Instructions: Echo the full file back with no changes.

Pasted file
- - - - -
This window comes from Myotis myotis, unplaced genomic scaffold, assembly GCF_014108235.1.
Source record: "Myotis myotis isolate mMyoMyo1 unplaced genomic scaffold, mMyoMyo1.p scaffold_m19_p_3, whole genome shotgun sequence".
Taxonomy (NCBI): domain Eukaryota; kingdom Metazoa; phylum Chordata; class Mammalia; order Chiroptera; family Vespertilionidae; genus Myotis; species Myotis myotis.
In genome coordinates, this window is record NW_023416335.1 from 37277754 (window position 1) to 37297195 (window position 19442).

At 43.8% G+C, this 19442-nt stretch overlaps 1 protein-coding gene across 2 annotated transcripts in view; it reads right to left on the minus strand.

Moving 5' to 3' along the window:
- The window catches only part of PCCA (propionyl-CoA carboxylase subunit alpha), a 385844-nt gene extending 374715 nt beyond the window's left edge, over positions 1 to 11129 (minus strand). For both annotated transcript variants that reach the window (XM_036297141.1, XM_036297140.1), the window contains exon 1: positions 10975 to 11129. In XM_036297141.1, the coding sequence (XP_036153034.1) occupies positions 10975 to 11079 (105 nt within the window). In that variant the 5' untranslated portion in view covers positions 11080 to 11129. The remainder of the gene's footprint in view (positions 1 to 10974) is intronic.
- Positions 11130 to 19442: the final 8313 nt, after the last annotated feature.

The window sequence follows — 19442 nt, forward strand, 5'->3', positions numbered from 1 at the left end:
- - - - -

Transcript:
This window comes from Myotis myotis, unplaced genomic scaffold, assembly GCF_014108235.1.
Source record: "Myotis myotis isolate mMyoMyo1 unplaced genomic scaffold, mMyoMyo1.p scaffold_m19_p_3, whole genome shotgun sequence".
Taxonomy (NCBI): domain Eukaryota; kingdom Metazoa; phylum Chordata; class Mammalia; order Chiroptera; family Vespertilionidae; genus Myotis; species Myotis myotis.
In genome coordinates, this window is record NW_023416335.1 from 37277754 (window position 1) to 37297195 (window position 19442).

At 43.8% G+C, this 19442-nt stretch overlaps 1 protein-coding gene across 2 annotated transcripts in view; it reads right to left on the minus strand.

Moving 5' to 3' along the window:
- The window catches only part of PCCA (propionyl-CoA carboxylase subunit alpha), a 385844-nt gene extending 374715 nt beyond the window's left edge, over positions 1 to 11129 (minus strand). For both annotated transcript variants that reach the window (XM_036297141.1, XM_036297140.1), the window contains exon 1: positions 10975 to 11129. In XM_036297141.1, the coding sequence (XP_036153034.1) occupies positions 10975 to 11079 (105 nt within the window). In that variant the 5' untranslated portion in view covers positions 11080 to 11129. The remainder of the gene's footprint in view (positions 1 to 10974) is intronic.
- Positions 11130 to 19442: the final 8313 nt, after the last annotated feature.

The window sequence follows — 19442 nt, forward strand, 5'->3', positions numbered from 1 at the left end: